So what did I find out? Was I correct on my estimate of a range between 3~6% for the VIA KT266A over a KT266? I’d say I was right on the money, which means if you read a number of other KT266A tests and really look hard at the results, the other sites on an average did pretty good and we are pretty much in agreement. You just have to ignore a few test results that are obviously poorly done.
Does the KT266A offer enough performance improvement to either replace your existing KT266, or even an AMD 761 based mainboard? I would say no way. The same goes for those of you that bought a KT266 based mainboard and are now kicking yourself for not waiting – the difference is so minimal in most cases that I would not even worry about it.
Does the KT266A solve the USB issues when overclocking the SysClk? Very definitely, and if that is a major concern of yours, then you might want to think of going with a KT266A based mainboard.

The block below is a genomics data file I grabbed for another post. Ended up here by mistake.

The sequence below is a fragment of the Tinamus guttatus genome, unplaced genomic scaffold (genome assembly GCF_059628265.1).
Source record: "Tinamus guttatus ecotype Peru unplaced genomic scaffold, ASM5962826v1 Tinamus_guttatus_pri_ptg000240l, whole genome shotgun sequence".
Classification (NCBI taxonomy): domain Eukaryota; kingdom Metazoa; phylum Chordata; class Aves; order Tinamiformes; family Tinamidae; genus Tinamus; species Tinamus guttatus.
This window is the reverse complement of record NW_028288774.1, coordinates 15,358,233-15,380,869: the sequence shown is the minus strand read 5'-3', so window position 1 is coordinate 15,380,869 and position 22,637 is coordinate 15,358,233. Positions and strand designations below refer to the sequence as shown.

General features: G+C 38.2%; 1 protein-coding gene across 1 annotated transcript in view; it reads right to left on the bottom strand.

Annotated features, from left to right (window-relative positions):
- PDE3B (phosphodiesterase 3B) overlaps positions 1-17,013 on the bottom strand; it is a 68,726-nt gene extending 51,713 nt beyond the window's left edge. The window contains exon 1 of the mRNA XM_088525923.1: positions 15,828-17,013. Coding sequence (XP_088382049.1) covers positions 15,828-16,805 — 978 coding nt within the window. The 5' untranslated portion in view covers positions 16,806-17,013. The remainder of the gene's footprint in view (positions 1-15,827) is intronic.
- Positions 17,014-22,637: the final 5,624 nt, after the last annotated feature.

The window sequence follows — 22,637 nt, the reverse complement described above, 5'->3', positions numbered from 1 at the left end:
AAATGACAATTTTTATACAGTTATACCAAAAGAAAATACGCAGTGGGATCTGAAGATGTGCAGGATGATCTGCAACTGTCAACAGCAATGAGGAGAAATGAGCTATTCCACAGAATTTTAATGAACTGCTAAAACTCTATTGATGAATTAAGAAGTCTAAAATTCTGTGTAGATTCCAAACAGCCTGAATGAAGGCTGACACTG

Is the KT266A really so different that it should be called a different version of the chipset? From what I’ve seen I’d say no, it really is just a minor stepping level change. Ignore the market hype and see it for what it is, not what some may want you to believe it is, and don’t expect too much from it.
You may have read some of the above and come away with the feeling that I’m giving the KT266A a negative review, which I am definitely not doing. I feel it is a worthwhile improvement over the KT266, and congratulate VIA for paying attention to the market and continuing to improve what was already a great product. Just don’t expect too much from it and accept it for what it is – a stepping level update of the chipset with slightly better memory performance. That results in a minor increase in overall real world system performance along with the ability to use the USB ports at high overclocking SysClk speeds.
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